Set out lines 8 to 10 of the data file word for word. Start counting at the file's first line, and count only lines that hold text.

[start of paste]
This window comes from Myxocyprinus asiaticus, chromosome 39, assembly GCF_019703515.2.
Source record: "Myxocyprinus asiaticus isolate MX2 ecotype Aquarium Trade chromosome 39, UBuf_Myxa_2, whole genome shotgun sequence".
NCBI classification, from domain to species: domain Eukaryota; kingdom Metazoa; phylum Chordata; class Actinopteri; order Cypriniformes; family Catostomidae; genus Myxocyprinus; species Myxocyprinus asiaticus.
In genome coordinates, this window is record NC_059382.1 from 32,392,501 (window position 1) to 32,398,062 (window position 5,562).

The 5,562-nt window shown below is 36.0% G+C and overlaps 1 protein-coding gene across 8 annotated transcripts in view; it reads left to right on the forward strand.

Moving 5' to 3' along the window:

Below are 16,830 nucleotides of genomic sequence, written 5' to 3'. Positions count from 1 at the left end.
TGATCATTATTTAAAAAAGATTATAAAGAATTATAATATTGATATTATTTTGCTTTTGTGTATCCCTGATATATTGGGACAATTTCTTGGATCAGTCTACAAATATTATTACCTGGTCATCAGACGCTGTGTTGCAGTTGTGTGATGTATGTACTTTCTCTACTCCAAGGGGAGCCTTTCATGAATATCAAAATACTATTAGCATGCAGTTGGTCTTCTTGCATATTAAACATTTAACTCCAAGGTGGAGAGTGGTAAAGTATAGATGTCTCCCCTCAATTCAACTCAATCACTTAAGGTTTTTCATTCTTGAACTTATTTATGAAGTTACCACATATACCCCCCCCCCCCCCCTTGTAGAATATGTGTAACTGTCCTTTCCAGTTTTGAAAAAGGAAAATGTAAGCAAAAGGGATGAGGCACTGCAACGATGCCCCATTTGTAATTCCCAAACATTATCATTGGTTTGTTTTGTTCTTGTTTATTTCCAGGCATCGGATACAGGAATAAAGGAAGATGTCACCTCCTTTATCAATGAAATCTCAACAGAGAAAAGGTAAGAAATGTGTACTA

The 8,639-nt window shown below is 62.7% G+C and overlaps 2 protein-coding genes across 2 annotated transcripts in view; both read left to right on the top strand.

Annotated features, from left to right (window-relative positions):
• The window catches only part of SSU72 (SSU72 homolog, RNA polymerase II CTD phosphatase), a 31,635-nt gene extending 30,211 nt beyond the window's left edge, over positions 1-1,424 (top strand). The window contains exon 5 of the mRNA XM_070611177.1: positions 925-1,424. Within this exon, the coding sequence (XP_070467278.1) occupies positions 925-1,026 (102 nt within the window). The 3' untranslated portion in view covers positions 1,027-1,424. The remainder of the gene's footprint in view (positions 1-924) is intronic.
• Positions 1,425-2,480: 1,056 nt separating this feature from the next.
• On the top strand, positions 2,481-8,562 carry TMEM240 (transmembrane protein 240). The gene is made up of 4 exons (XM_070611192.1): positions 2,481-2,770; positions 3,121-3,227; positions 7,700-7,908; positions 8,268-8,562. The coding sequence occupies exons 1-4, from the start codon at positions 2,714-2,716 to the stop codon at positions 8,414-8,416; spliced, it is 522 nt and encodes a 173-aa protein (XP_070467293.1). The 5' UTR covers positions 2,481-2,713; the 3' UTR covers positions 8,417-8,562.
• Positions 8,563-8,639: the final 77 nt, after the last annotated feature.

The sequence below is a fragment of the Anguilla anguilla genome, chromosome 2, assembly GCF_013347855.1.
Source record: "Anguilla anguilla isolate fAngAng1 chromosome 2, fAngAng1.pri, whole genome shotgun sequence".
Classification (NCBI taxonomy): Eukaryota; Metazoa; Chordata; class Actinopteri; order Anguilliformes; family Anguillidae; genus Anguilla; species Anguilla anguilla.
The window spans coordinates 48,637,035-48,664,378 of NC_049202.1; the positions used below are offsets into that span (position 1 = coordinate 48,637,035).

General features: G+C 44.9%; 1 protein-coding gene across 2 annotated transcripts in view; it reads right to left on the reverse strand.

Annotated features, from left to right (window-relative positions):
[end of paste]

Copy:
TGATCATTATTTAAAAAAGATTATAAAGAATTATAATATTGATATTATTTTGCTTTTGTGTATCCCTGATATATTGGGACAATTTCTTGGATCAGTCTACAAATATTATTACCTGGTCATCAGACGCTGTGTTGCAGTTGTGTGATGTATGTACTTTCTCTACTCCAAGGGGAGCCTTTCATGAATATCAAAATACTATTAGCATGCAGTTGGTCTTCTTGCATATTAAACATTTAACTCCAAGGTGGAGAGTGGTAAAGTATAGATGTCTCCCCTCAATTCAACTCAATCACTTAAGGTTTTTCATTCTTGAACTTATTTATGAAGTTACCACATATACCCCCCCCCCCCCCCTTGTAGAATATGTGTAACTGTCCTTTCCAGTTTTGAAAAAGGAAAATGTAAGCAAAAGGGATGAGGCACTGCAACGATGCCCCATTTGTAATTCCCAAACATTATCATTGGTTTGTTTTGTTCTTGTTTATTTCCAGGCATCGGATACAGGAATAAAGGAAGATGTCACCTCCTTTATCAATGAAATCTCAACAGAGAAAAGGTAAGAAATGTGTACTA

The 8,639-nt window shown below is 62.7% G+C and overlaps 2 protein-coding genes across 2 annotated transcripts in view; both read left to right on the top strand.

Annotated features, from left to right (window-relative positions):